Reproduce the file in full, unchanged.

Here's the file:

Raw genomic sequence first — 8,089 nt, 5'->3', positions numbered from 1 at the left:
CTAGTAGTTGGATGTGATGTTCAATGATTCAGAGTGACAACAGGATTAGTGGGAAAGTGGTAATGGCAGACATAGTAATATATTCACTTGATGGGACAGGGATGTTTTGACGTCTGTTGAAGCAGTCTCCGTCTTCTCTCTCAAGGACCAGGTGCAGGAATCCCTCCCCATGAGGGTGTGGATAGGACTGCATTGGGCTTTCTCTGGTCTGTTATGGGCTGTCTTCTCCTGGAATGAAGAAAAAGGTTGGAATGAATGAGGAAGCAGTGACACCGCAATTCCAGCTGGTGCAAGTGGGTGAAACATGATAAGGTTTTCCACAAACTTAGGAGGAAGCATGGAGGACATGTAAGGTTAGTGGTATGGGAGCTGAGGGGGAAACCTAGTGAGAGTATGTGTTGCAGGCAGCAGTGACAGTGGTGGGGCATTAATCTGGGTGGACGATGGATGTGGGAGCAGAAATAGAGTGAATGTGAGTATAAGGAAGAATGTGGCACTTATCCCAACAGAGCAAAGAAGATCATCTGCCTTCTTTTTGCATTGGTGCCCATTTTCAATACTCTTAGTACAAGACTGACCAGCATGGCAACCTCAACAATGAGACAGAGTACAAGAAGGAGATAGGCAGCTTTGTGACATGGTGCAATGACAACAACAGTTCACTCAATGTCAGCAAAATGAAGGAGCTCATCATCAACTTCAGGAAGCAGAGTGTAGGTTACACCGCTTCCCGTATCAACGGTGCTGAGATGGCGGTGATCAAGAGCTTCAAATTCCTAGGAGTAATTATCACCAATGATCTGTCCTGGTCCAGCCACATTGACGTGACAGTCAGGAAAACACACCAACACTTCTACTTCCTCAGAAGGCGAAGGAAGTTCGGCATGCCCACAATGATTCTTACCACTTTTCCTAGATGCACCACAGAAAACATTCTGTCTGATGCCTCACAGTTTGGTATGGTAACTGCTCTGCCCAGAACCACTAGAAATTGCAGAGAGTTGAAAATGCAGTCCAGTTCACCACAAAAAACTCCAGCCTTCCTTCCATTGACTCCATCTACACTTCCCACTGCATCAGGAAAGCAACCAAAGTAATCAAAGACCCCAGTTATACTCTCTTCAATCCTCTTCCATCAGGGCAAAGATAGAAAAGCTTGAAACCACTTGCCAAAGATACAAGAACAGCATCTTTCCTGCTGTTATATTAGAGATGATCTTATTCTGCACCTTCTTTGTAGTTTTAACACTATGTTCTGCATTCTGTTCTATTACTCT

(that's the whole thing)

Raw genomic sequence first — 8,089 nt, 5'->3', positions numbered from 1 at the left:
CTAGTAGTTGGATGTGATGTTCAATGATTCAGAGTGACAACAGGATTAGTGGGAAAGTGGTAATGGCAGACATAGTAATATATTCACTTGATGGGACAGGGATGTTTTGACGTCTGTTGAAGCAGTCTCCGTCTTCTCTCTCAAGGACCAGGTGCAGGAATCCCTCCCCATGAGGGTGTGGATAGGACTGCATTGGGCTTTCTCTGGTCTGTTATGGGCTGTCTTCTCCTGGAATGAAGAAAAAGGTTGGAATGAATGAGGAAGCAGTGACACCGCAATTCCAGCTGGTGCAAGTGGGTGAAACATGATAAGGTTTTCCACAAACTTAGGAGGAAGCATGGAGGACATGTAAGGTTAGTGGTATGGGAGCTGAGGGGGAAACCTAGTGAGAGTATGTGTTGCAGGCAGCAGTGACAGTGGTGGGGCATTAATCTGGGTGGACGATGGATGTGGGAGCAGAAATAGAGTGAATGTGAGTATAAGGAAGAATGTGGCACTTATCCCAACAGAGCAAAGAAGATCATCTGCCTTCTTTTTGCATTGGTGCCCATTTTCAATACTCTTAGTACAAGACTGACCAGCATGGCAACCTCAACAATGAGACAGAGTACAAGAAGGAGATAGGCAGCTTTGTGACATGGTGCAATGACAACAACAGTTCACTCAATGTCAGCAAAATGAAGGAGCTCATCATCAACTTCAGGAAGCAGAGTGTAGGTTACACCGCTTCCCGTATCAACGGTGCTGAGATGGCGGTGATCAAGAGCTTCAAATTCCTAGGAGTAATTATCACCAATGATCTGTCCTGGTCCAGCCACATTGACGTGACAGTCAGGAAAACACACCAACACTTCTACTTCCTCAGAAGGCGAAGGAAGTTCGGCATGCCCACAATGATTCTTACCACTTTTCCTAGATGCACCACAGAAAACATTCTGTCTGATGCCTCACAGTTTGGTATGGTAACTGCTCTGCCCAGAACCACTAGAAATTGCAGAGAGTTGAAAATGCAGTCCAGTTCACCACAAAAAACTCCAGCCTTCCTTCCATTGACTCCATCTACACTTCCCACTGCATCAGGAAAGCAACCAAAGTAATCAAAGACCCCAGTTATACTCTCTTCAATCCTCTTCCATCAGGGCAAAGATAGAAAAGCTTGAAACCACTTGCCAAAGATACAAGAACAGCATCTTTCCTGCTGTTATATTAGAGATGATCTTATTCTGCACCTTCTTTGTAGTTTTAACACTATGTTCTGCATTCTGTTCTATTACTCT